The River Beneath
There is a river
beneath the Yarrow.
This other is a dark
cascade. A black
and ceaseless torrent.
It is the lure
which all rivers
follow. And a line
that you can
(Landings: Names Dates Genealogies, 2011)
In early December I was briefly in residence at Snape Maltings, Suffolk, in preparation for the forthcoming ‘Faster Than Sound’ event on March 21st. It wasn’t my intention to begin work upon a piece of music, or to gather materials that might feed into the process of composition. I simply wanted to spend some solitary time residing in the landscape – to acclimatise, and – on some level – to ‘come to terms’ with the place itself. In normal circumstances, getting to know a new landscape happens quite slowly. It unfolds gradually. I wrote in a recent post, Findings, that I have been walking almost daily through the valley in which I currently reside for over 18 months – without a view to ‘responding’, other than through tactful consciousness of my own presence in the landscape. Walking the same solitary path for this duration of time has made me aware of the literal impact of my own footprint. I sometimes feel that I am solely responsible for keeping the path – a situation which makes me feel uneasy.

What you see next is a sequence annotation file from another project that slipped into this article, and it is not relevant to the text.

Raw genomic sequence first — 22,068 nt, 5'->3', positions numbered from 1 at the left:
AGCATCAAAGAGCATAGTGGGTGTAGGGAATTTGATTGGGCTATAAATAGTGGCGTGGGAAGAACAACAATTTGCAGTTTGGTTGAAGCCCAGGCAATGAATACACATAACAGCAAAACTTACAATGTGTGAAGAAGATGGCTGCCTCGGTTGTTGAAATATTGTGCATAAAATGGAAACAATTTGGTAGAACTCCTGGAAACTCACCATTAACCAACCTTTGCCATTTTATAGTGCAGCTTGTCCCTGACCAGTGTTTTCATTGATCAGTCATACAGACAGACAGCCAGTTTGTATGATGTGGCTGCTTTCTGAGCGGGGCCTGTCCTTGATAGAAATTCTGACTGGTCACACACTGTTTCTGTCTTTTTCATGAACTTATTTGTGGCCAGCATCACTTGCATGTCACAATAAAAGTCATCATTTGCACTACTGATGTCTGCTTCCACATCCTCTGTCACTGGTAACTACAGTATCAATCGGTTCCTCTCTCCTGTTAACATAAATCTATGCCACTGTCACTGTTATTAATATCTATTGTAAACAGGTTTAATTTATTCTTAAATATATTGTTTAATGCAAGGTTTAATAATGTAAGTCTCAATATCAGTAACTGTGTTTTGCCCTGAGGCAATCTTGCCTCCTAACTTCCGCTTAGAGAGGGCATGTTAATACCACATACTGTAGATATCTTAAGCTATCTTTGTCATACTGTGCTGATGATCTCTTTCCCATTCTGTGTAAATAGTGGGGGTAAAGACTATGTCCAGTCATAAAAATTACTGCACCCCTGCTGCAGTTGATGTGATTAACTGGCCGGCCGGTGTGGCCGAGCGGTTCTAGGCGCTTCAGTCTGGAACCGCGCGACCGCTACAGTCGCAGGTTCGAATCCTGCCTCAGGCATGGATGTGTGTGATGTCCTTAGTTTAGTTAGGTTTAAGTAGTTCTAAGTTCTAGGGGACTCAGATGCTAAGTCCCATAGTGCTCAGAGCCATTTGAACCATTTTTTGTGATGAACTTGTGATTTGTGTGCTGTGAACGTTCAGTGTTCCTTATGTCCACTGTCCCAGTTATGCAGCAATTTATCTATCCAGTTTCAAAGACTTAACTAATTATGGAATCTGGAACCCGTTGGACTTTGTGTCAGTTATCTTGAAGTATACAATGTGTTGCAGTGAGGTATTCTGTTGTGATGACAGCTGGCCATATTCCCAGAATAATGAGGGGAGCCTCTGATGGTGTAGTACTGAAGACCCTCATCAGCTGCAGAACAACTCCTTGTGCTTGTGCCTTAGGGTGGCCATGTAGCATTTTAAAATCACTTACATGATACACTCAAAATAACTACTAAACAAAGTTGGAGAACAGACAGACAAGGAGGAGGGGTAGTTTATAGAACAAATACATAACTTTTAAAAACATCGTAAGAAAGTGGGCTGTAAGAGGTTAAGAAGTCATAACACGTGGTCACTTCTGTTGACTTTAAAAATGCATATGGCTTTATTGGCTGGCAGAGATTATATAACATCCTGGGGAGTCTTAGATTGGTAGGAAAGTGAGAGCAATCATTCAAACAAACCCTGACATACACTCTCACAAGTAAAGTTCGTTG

At Snape Maltings, therefore, any ‘getting to know’ could only be at best superficial. Nevertheless, I felt it important as a gesture: any amount of time, no matter how small, spent in such a manner, is never wasteful. This process was made difficult, however, by a number of complicating factors – chief among them the necessity of negotiating the ‘built environment’. The natural landscape that interested me was the Alde Estuary, with its associated reed-beds, mudflats and river banks, and although the generously donated artist’s studio overlooked a beautiful expanse of wetland towards Iken, it also abutted the large complex of shops, restaurants, galleries, concert halls and residential buildings that collectively comprise ‘Snape Maltings’.
Perhaps I should mention here that my usual day-to-day life is quite solitary – days can quite happily go by in the valley during which I don’t see another person, save for my wife, Autumn. I therefore found it difficult, initially, to adjust – but in retrospect, perhaps the unease that I felt reflects the problems inherent in trying to observe the distinction between ‘man-made’ and ‘natural’; the perils of dwelling on one to the exclusion of the other. In terms of the environment itself, the river Alde was a busy port as far back as the late 15th century, with the ‘Maltings’ complex being built in the early 19th century – the extent to which human settlement and industry has shaped the natural landscape must therefore be considerable.